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“These Senegalese women are helping those most in need, against all odds.”

Dieynaba is part of the women's network in Senegal

Khardiata Ndoye Pouye is a Women’s Rights Officer at ActionAid Senegal. Today, 30th July, marks exactly one month since the Senegalese lockdown has been lifted. Here Khardiata reflects on her experience of the pandemic and the strength of the local women she works with.

The start of lockdown was tough. There was a curfew from 8pm until 6am, and at one point all the markets were closed. As a woman with a family, it wasn’t very easy. Like so many others around the world right now, I’m continuing to do my job, the housework and look after my children – you're always juggling. 

Just like every other country, there have been limitations on movement in Senegal and we have not been able to go into the field to support women as we normally would. To get around this, we set up a WhatsApp group with nine female community leaders who I check in with every day and we speak about the situation in their local area. I give them guidance on issues such as how they can raise awareness about coronavirus, and they report back on the main challenges local women are facing. All the leaders have an amazing mindset, they are very strong women.

One of the main issues for many Senegalese women is that they depend on day-to-day work as market traders, farmers and domestic workers and they’re currently out of jobs because of lockdown. People are not going to market as they did before, and they do not have money to buy food. Everyone is stressed and there were some small protests earlier this month - before the recent decision on the 30th June for the government to reduce the lockdown limitations.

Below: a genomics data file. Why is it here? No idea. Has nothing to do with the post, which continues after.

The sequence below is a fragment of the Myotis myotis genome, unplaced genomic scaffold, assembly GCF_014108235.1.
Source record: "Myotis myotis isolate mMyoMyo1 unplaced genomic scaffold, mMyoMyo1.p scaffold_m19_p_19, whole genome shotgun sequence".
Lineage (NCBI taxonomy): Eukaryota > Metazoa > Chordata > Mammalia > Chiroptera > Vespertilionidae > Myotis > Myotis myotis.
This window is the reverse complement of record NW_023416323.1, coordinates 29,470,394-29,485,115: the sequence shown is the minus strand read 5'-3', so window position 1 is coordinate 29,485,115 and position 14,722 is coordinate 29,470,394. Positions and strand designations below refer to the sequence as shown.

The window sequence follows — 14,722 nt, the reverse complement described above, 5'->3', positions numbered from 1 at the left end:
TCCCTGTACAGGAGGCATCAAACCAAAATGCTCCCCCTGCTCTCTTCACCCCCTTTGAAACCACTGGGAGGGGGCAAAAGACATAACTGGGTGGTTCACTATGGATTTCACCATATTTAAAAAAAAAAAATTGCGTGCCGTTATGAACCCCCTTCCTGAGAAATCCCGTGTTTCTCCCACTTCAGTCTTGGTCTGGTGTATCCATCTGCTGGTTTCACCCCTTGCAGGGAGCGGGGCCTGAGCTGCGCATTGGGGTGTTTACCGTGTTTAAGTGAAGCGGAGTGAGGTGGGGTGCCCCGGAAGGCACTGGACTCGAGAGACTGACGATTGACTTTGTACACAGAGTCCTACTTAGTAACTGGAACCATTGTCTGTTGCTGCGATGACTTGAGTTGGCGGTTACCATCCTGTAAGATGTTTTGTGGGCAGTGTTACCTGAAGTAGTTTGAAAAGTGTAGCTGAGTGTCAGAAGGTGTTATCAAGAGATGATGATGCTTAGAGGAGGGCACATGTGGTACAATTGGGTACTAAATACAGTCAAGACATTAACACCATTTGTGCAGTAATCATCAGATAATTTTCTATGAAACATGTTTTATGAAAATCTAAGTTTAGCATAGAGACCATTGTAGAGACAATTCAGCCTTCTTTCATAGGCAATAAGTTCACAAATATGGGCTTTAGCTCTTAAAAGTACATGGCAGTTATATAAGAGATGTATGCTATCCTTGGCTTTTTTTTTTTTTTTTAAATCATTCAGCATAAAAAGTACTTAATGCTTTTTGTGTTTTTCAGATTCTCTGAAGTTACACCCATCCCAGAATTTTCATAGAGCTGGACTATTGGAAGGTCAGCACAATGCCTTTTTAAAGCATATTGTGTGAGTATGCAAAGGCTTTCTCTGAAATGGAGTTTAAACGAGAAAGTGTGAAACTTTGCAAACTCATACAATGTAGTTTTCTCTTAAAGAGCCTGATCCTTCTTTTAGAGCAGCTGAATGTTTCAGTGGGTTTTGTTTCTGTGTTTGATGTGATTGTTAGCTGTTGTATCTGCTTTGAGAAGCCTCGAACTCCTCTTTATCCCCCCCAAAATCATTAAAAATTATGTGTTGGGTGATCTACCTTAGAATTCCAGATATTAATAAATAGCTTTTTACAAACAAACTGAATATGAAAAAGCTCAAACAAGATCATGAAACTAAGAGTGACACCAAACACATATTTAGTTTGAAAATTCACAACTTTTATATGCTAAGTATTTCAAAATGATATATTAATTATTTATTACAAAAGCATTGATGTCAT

There has been a glimmer of hope though as the 36 cereal banks we have set up in recent years have been a huge success in providing vital food for those unable to feed their families. The banks store excess rice that farmers have grown and are in very remote areas or where there are high levels of drought. For many women, these rice supplies have been a lifeline throughout the pandemic, and they are also sharing it with others in need.

Most cereal banks are managed by women and each one has its own committee, mostly made up of women and young people. These women plan how the bank is run and in situations like this where someone is in need, they co-ordinate how to distribute cereal fairly within the community.

Another concern is the rise of violence against women and exploitation. A study from the National Agency of Statistics and the Ministry of Women’s Affairs shows that typically more than 60% of women in Senegal have experienced some form of gender-based violence. Now it is likely that figure is higher as families are locked down and stuck in their homes, without enough money or food to eat. Despite this, all public services are focused on Covid-19. It feels like there is a silence around gender-based violence and this is not normal.  Support like women’s shelters need to be classified as essential right now. 

We are also concerned about the impact of closing schools on girls’ education. Families may not prioritise their girl’s education once lockdown has lifted, especially if they are short on money. The girls will have to go to work - they will be in kitchens and working in markets to save money for the household. For those who are lucky enough to go back to school, they may not perform as well as before because of their workload from unpaid care work. 

Society believes that boys are for education and girls are for marriage and we must work to change this. We are advising the government to pay attention to this issue, to not lose the gains we have made on girls’ education. 

Lockdown measures have now been lifted for a month but the many challenges that women and girls in Senegal are facing because of Covid-19 will persist. That is why it is crucial that local women who understand the issues at play, like the community leaders I work with, are at the centre of response efforts and help bring about long-term change. The pandemic has been crippling but I feel inspired that the women I work with are helping those women and girls most in need, against all odds.

A photo of Khardiata, ActionAid Senegal Women’s Rights Officer